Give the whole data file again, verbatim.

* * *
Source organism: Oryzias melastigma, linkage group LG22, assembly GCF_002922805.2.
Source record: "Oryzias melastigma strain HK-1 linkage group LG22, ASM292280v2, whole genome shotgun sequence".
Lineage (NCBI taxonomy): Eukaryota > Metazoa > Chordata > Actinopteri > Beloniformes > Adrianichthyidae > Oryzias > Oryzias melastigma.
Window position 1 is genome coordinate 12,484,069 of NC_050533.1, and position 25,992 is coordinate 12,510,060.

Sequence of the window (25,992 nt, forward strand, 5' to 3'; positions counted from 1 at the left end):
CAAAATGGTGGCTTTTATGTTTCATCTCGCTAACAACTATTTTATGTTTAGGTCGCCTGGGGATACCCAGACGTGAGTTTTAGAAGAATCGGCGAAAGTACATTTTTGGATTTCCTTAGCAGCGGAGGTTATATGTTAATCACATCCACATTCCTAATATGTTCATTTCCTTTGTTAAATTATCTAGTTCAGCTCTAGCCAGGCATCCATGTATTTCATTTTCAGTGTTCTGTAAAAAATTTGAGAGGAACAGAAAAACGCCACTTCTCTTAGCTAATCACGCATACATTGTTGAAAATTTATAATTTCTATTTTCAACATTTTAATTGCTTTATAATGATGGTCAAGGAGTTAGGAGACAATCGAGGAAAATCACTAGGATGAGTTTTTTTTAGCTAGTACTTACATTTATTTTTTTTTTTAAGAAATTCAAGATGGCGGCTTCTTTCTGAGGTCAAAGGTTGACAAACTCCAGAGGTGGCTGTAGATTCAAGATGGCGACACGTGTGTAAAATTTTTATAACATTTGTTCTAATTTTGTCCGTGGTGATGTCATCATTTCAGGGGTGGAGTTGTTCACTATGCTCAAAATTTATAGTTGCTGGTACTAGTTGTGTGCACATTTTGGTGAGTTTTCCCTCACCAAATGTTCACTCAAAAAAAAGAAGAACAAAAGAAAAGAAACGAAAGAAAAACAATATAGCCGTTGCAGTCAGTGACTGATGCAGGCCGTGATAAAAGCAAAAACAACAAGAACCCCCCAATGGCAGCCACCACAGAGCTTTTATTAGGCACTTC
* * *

Source organism: Oryzias melastigma, linkage group LG22, assembly GCF_002922805.2.
Source record: "Oryzias melastigma strain HK-1 linkage group LG22, ASM292280v2, whole genome shotgun sequence".
Lineage (NCBI taxonomy): Eukaryota > Metazoa > Chordata > Actinopteri > Beloniformes > Adrianichthyidae > Oryzias > Oryzias melastigma.
Window position 1 is genome coordinate 12,484,069 of NC_050533.1, and position 25,992 is coordinate 12,510,060.

Sequence of the window (25,992 nt, forward strand, 5' to 3'; positions counted from 1 at the left end):
CAAAATGGTGGCTTTTATGTTTCATCTCGCTAACAACTATTTTATGTTTAGGTCGCCTGGGGATACCCAGACGTGAGTTTTAGAAGAATCGGCGAAAGTACATTTTTGGATTTCCTTAGCAGCGGAGGTTATATGTTAATCACATCCACATTCCTAATATGTTCATTTCCTTTGTTAAATTATCTAGTTCAGCTCTAGCCAGGCATCCATGTATTTCATTTTCAGTGTTCTGTAAAAAATTTGAGAGGAACAGAAAAACGCCACTTCTCTTAGCTAATCACGCATACATTGTTGAAAATTTATAATTTCTATTTTCAACATTTTAATTGCTTTATAATGATGGTCAAGGAGTTAGGAGACAATCGAGGAAAATCACTAGGATGAGTTTTTTTTAGCTAGTACTTACATTTATTTTTTTTTTTAAGAAATTCAAGATGGCGGCTTCTTTCTGAGGTCAAAGGTTGACAAACTCCAGAGGTGGCTGTAGATTCAAGATGGCGACACGTGTGTAAAATTTTTATAACATTTGTTCTAATTTTGTCCGTGGTGATGTCATCATTTCAGGGGTGGAGTTGTTCACTATGCTCAAAATTTATAGTTGCTGGTACTAGTTGTGTGCACATTTTGGTGAGTTTTCCCTCACCAAATGTTCACTCAAAAAAAAGAAGAACAAAAGAAAAGAAACGAAAGAAAAACAATATAGCCGTTGCAGTCAGTGACTGATGCAGGCCGTGATAAAAGCAAAAACAACAAGAACCCCCCAATGGCAGCCACCACAGAGCTTTTATTAGGCACTTC